Press Release
June 19, 2015


Senator Sonny Angara has called for a quick diagnostics of the country's disappointing 131-medal haul in the recently concluded 28th Southeast Asian Games in Singapore wherein the Philippines, a former sports powerhouse, placed a dismal sixth.

"We improved a notch from our previous ranking but placing sixth should not make us happy. We should aim higher. As a sports-loving nation, we should build on our showing in the SEA Games," said Angara, chairman of the Senate committee on games, amusement and sports.

The senator lauded the Philippine delegation's top performers, record-setters and consistent medal winners who managed to bag 29 gold, 36 silver and 66 bronze medals.

Among the country's most lucrative events were boxing, athletics, billiards, softball, rugby, track and field, and basketball.

He, however, lamented the country's low points in the competition especially swimming where the Philippines failed to win a single gold and where the poor showing of Filipino divers became viral on social media.

"It's devastating that even the head of the Philippine Aquatic Sports Association admitted that he was not surprised by the poor performance of our divers. We recognize that sports development in the country has been neglected for the past years given the national shortage of public sports centers.

"If you count the public swimming pools, there are less than 100 nationally, or a ratio of one for every one million," he said.

Aware of this, Angara has recently sponsored five bills establishing sports academies and training centers in Misamis Occidental, Davao del Norte, Siargao Island, Cavite and Cebu, which the Senate subsequently approved last week.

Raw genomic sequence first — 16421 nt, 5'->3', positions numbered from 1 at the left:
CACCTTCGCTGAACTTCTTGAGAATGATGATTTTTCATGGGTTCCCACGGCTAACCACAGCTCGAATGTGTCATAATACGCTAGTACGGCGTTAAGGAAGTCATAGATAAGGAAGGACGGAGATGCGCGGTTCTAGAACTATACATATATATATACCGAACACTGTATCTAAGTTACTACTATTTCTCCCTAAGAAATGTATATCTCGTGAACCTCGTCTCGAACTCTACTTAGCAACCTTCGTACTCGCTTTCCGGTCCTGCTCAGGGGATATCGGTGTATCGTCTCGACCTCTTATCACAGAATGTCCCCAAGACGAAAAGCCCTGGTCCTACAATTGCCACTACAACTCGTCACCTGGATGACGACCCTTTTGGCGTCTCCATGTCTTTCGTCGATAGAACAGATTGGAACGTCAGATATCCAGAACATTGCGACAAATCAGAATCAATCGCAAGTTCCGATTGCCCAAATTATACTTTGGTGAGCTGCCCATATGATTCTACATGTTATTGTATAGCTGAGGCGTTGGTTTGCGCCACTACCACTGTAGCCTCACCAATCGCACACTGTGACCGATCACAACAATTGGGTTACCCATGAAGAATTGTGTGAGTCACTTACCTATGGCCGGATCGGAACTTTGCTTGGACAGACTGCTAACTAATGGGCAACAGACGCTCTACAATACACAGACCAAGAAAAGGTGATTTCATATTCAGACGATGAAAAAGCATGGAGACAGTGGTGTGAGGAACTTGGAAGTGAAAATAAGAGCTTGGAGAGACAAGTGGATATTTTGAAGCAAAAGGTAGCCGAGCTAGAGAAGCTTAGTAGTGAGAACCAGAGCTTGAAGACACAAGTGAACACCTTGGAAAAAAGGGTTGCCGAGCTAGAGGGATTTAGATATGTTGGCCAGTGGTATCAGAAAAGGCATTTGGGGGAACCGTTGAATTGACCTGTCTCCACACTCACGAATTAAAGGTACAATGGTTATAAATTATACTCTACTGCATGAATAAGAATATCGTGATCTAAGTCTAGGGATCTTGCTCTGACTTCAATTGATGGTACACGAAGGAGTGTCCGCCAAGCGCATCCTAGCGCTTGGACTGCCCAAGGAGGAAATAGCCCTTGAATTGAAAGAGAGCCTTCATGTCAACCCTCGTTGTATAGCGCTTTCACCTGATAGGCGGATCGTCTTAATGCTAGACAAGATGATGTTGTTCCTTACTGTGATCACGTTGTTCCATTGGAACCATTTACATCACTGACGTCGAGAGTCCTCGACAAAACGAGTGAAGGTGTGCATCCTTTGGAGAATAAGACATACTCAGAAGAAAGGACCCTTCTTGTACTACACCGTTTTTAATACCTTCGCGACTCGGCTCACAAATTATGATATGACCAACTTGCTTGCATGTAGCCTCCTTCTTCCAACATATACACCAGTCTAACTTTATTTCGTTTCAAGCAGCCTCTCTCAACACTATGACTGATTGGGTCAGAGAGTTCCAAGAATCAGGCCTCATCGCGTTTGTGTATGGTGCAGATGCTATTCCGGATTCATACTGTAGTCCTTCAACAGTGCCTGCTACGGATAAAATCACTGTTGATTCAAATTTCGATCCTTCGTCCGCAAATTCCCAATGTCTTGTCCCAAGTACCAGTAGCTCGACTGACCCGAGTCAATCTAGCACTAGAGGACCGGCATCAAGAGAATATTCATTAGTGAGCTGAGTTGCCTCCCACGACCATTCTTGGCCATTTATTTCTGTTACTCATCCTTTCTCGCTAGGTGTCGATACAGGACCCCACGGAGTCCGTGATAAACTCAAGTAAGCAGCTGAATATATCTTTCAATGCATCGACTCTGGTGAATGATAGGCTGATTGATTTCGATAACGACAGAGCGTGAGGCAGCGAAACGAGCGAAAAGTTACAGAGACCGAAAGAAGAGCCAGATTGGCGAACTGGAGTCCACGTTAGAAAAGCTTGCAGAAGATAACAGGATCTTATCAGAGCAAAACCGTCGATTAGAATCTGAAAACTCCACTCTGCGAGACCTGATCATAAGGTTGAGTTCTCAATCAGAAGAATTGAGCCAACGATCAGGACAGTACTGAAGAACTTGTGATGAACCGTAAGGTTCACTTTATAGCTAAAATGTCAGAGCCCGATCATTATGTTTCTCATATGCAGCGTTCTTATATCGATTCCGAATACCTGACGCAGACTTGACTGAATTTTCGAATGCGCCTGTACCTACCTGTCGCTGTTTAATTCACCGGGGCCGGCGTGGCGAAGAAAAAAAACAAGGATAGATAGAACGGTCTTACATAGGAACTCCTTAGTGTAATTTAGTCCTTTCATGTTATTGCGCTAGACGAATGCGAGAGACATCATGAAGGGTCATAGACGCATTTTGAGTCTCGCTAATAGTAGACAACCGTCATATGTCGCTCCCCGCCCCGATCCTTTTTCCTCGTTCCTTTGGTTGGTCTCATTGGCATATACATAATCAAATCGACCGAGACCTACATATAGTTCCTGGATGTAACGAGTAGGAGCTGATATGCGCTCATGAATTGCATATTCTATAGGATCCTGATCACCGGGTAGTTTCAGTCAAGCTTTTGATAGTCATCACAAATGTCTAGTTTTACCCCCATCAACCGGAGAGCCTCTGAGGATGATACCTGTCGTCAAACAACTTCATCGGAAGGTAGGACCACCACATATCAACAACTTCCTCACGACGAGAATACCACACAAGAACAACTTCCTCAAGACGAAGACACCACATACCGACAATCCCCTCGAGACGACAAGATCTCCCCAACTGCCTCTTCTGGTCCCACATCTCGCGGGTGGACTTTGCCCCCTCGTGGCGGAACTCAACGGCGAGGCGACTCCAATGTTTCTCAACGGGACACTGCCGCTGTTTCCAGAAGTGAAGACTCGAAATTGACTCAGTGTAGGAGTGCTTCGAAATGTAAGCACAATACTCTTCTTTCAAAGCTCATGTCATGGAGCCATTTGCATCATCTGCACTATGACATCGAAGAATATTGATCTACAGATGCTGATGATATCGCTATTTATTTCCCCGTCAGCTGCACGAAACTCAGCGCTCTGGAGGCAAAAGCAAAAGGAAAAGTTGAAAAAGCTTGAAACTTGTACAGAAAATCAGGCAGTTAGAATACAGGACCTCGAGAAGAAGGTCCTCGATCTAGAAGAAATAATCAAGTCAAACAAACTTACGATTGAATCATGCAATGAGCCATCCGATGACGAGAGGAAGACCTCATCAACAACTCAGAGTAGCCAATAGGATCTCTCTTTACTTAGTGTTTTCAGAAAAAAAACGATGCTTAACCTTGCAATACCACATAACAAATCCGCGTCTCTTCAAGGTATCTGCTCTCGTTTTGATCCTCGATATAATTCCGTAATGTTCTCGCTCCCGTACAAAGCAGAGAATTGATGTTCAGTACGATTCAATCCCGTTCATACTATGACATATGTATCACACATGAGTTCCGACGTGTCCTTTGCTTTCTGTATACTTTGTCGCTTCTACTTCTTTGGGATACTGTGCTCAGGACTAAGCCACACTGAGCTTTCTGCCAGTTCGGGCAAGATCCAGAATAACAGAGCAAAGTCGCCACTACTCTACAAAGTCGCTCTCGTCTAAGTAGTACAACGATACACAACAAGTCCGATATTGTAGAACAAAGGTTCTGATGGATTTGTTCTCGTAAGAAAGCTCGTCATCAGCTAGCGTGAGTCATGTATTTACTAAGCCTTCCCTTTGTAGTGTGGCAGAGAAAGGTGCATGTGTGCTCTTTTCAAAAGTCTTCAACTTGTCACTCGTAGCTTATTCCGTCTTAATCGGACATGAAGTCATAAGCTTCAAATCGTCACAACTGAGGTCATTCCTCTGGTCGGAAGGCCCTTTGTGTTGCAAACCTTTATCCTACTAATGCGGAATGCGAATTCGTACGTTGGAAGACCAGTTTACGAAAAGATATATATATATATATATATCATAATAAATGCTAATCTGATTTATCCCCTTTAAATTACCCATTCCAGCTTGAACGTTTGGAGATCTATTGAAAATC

"I believe establishing sports academies like these will jumpstart grassroots sports development all over the country. With these facilities, many young athletes could adequately prepare for a genuine career in sports, and hone their skills for local and international competitions," he said.

Angara is also batting for the establishment of a Philippine Amateur Sports Training Center so that the 800 athletes and 300 coaches who carry our flag will have a well-equipped home and training facilities at par with international standards.

"Other countries have built their own national stadiums because they serve a civic purpose and as a matter of national pride. Singapore, a tiny nation, overtook us because it makes sports facilities a basic part of every housing or community development---the equivalent of our barangays having sports facilities," he said.

The lawmaker pointed out that the primary problem besetting the country's sports sector is funding, noting that the Philippine Sports Commission's P750-million annual budget pales in comparison to Thailand's equivalent budget of P13 billion, Singapore's P6.5 billion, and Indonesia and Malaysia's P4-billion funding.

"We are hoping that sports development will be included in PNoy's last state of the nation address. Any move to boost sports spending should not just be aimed at winning international competitions but in promoting wellness among our people," he said.

Angara stressed that the promotion of exercise and an active lifestyle should be part of the country's health program.

"We've heard of funds to combat smoking or allocations to cure many diseases. But sports as preventive medicine, hindi pa natin naririnig 'yan. For the Filipino people, especially the youth, to get involved in sports, whether for health, competition or recreational purpose, government should provide the facilities for them," he added.

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